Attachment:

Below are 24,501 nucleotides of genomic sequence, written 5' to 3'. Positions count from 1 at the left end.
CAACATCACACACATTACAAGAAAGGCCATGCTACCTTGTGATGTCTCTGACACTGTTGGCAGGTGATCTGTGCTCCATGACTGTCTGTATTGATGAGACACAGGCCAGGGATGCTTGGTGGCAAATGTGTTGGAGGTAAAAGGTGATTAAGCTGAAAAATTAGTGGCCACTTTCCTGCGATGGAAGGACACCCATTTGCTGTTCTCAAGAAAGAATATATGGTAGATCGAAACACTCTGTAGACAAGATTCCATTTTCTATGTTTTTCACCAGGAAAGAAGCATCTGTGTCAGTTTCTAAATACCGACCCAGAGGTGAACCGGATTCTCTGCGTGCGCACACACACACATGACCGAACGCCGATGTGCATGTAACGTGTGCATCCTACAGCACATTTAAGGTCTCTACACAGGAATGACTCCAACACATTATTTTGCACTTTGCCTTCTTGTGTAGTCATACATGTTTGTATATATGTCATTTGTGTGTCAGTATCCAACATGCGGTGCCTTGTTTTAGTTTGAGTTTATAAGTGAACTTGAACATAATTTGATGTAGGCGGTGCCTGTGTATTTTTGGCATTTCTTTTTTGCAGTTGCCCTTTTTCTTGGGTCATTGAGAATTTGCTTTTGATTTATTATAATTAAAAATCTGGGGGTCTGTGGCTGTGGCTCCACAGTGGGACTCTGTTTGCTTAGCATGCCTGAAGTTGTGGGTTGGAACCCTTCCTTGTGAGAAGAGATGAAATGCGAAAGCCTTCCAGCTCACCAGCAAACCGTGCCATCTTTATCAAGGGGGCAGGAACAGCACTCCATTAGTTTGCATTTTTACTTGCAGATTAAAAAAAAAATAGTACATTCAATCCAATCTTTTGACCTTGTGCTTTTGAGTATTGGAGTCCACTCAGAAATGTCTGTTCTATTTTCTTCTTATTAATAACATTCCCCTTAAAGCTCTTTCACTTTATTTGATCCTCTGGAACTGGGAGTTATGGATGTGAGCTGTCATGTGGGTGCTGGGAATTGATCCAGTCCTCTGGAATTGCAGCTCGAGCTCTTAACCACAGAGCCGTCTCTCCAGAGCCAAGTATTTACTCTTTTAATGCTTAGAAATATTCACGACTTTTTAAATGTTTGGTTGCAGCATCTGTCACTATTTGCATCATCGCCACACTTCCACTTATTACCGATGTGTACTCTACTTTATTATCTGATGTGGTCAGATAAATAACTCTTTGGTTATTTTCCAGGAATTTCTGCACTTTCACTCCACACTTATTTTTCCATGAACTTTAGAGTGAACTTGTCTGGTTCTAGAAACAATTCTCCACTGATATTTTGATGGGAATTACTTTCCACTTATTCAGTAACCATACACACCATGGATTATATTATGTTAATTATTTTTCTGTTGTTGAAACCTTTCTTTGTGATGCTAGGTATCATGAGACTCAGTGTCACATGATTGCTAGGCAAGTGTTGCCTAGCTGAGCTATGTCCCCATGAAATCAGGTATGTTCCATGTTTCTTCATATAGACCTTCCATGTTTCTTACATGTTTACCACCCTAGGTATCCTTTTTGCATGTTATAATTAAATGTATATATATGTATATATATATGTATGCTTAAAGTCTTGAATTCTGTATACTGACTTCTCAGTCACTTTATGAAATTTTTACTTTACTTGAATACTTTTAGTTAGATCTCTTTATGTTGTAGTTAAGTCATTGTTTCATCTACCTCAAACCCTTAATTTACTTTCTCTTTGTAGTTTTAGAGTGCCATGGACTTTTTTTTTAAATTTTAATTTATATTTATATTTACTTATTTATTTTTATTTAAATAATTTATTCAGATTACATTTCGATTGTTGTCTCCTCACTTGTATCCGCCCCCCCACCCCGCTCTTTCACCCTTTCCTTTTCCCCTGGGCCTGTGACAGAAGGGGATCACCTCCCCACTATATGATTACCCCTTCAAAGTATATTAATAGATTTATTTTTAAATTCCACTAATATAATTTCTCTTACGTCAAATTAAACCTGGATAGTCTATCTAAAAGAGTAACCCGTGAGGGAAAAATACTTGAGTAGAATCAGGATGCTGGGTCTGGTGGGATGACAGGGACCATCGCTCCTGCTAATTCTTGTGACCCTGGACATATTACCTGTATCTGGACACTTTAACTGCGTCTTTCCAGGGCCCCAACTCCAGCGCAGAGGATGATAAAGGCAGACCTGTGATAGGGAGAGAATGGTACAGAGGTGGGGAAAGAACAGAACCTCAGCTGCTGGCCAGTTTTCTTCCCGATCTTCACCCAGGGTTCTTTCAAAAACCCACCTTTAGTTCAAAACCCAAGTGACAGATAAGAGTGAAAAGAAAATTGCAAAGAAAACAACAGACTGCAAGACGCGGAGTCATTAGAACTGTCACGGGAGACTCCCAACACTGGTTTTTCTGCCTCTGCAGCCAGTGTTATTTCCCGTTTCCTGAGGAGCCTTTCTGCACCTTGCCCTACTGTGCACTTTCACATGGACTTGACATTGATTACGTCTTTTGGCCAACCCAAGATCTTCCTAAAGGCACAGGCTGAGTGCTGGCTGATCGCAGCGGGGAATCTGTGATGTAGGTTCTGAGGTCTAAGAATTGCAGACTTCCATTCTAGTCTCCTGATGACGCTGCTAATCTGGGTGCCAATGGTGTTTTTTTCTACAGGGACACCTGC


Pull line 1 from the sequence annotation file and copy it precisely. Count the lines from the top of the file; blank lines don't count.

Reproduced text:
Below are 24,501 nucleotides of genomic sequence, written 5' to 3'. Positions count from 1 at the left end.